Study finds common blood pressure pill and antibiotic when used together can cause serious side effects including kidney injury
The blood concentration of a common type of medication used by many patients to control high blood pressure may rise to dangerous levels when taken in conjunction with an antibiotic used to treat sinus infections and pneumonia.
In a new study, researchers at Lawson Health Research Institute (Lawson) and the Institute for Clinical Evaluative Sciences (ICES) found that when calcium channel blockers (such as amlodipine [Norvasc], nifedipine [Adalat], felodipine [Plendil], diltiazem [Cardizem] and verapamil [Isoptin]) are taken in conjunction with the antibiotic clarithromycin (Biaxin), it can result in hospitalization for dangerously low blood pressure and acute kidney injury. Some of these reactions are also fatal.
The study is being presented today at the American Society of Nephrology Renal Week in Atlanta, Georgia, with simultaneous publication online in JAMA.
Previous drug level studies in healthy volunteers have shown that plasma calcium channel blocker concentrations can rise up to 500 per cent when another drug is taken at the same time which interferes with calcium channel blocker metabolism (such as the antibiotic clarithromycin). The researchers wanted to see how often both drugs were being used together in Ontario, Canada, and what effect this was having on the public.
Ontario has almost 2 million adults over the age of 65 who have universal access to hospital care, physician services and prescription drug coverage. This allowed the researchers to track the medications they used and their outcomes. The researchers saw that calcium channel blockers and clarithromycin were co-prescribed to almost 100,000 patients in the last decade, with the practice continuing in recent years. A similar high rate of such co-prescriptions has been observed in other countries as well.
To put the risks into context, the researchers needed a ‘control’ group. For this they looked at patients taking calcium channel blockers who were co-prescribed azithromycin (Zithromax; Z-Pak). Azithromycin is an antibiotic just like clarithromycin, which is used in the same types of patients, by the same types of doctors, and for the same types of infections. But unlike clarithromycin, azithromycin does not interfere with calcium channel blocker metabolism.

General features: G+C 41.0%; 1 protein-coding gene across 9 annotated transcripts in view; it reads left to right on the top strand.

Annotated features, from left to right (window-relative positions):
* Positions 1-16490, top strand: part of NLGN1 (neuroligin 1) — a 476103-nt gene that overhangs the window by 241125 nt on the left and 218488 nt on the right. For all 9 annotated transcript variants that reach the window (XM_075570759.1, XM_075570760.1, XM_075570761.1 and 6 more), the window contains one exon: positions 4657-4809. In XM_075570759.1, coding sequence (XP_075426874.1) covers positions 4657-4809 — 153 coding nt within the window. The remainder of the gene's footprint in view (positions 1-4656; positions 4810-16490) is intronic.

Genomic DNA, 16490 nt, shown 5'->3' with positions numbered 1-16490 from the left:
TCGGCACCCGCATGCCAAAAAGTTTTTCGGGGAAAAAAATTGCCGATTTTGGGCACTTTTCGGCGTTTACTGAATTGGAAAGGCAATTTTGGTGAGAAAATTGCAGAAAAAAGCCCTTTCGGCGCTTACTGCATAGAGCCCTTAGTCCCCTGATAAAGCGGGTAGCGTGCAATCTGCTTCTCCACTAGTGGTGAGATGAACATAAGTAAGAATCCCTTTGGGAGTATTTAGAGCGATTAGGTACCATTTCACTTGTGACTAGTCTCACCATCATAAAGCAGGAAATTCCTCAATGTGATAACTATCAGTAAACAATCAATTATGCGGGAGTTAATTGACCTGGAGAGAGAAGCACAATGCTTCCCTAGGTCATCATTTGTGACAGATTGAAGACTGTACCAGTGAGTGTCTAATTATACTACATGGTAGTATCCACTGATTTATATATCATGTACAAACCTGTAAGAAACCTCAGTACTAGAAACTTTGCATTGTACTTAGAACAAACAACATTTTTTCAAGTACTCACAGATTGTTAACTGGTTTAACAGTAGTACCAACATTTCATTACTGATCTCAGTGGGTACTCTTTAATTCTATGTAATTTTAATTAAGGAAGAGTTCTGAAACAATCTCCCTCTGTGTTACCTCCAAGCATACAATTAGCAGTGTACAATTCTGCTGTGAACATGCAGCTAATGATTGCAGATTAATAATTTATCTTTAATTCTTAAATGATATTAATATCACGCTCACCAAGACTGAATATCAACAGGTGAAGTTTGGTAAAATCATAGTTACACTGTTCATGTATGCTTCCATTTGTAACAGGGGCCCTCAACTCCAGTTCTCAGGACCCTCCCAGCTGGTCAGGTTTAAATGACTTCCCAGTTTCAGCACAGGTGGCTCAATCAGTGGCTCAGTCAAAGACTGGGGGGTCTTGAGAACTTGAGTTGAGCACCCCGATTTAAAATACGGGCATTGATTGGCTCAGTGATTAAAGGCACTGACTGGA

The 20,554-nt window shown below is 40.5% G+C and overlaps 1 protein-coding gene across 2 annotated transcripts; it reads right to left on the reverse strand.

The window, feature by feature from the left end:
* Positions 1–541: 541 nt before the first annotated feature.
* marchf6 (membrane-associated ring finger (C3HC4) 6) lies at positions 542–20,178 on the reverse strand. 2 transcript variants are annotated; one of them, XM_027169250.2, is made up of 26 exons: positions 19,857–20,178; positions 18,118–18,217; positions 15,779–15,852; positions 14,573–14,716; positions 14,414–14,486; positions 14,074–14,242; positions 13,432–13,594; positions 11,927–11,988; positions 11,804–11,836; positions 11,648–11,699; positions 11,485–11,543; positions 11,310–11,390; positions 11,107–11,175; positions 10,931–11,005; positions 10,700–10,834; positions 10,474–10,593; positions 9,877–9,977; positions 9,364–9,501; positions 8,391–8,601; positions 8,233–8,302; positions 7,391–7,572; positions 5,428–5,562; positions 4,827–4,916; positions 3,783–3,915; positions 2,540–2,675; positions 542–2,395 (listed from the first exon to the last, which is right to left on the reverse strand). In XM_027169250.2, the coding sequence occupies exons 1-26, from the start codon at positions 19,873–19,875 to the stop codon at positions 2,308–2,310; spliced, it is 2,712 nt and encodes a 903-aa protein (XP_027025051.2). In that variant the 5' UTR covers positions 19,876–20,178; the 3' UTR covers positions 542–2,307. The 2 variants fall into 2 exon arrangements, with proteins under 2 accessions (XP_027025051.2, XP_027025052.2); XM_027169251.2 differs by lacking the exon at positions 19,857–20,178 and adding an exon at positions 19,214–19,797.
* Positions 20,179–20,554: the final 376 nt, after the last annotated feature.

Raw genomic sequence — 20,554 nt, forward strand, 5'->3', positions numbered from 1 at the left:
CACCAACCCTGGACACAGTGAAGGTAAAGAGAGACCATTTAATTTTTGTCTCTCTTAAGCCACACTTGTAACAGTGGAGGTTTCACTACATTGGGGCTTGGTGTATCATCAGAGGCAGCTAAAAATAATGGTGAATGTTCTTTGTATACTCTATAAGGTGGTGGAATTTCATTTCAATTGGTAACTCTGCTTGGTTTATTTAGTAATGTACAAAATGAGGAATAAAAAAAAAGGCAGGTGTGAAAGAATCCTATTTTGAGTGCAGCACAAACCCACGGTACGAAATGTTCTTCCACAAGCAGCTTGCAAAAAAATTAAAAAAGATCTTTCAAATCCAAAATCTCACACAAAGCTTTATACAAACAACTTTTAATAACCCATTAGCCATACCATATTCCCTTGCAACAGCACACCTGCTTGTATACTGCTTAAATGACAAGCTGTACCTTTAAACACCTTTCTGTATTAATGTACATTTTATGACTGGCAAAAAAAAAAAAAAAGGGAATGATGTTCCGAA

The researchers found that taking a calcium channel blocker with clarithromycin (compared to taking it with azithromycin) almost doubled the 30-day risk of (1) being hospitalized with acute kidney injury; (2) being hospitalized with low blood pressure; and (3) dying.
“We conducted this study to raise awareness about the potential dangers of taking these medications together,” says Dr. Amit Garg, a researcher at Lawson and ICES, a kidney specialist at the London Health Sciences Centre (LHSC), and a Professor of Medicine and Epidemiology at Western University. “Drug prescribing references and regulatory agencies such as the U.S. Food and Drug Administration warn about the use of these drugs together, based on information from drug level studies. Our population-based study shows avoidable adverse drug events in real care, and should help convince any physicians and pharmacists who were uncertain about the dangers to now change their practice.”
“Calcium channel blocker-clarithromycin drug interactions and acute kidney injury” is available online in JAMA.
Lawson Health Research Institute. As the research institute of London Health Sciences Centre and St. Joseph's Healthcare London, and working in partnership with Western University, Lawson Health Research Institute is committed to furthering scientific knowledge to advance healthcare around the world. www.lawsonresearch.com
ICES is an independent, non-profit organization that uses population-based health information to produce knowledge on a broad range of healthcare issues. Our unbiased evidence provides measures of health system performance, a clearer understanding of the shifting healthcare needs of Ontarians, and a stimulus for discussion of practical solutions to optimize scarce resources. ICES knowledge is highly regarded in Canada and abroad, and is widely used by government, hospitals, planners, and practitioners to make decisions about care delivery and to develop policy.
This work was done by the new provincial ICES Kidney, Dialysis and Transplantation Research Program.
For more information please contact:
- Julia Capaldi
- Communications & Public Relations, Lawson Health Research Institute
- [email protected]
- (w) 519-685-8500 ext. 75616 or (c) 519-200-1115
- Deborah Creatura
- Communications, ICES
- [email protected]
- (w) 416-480-4780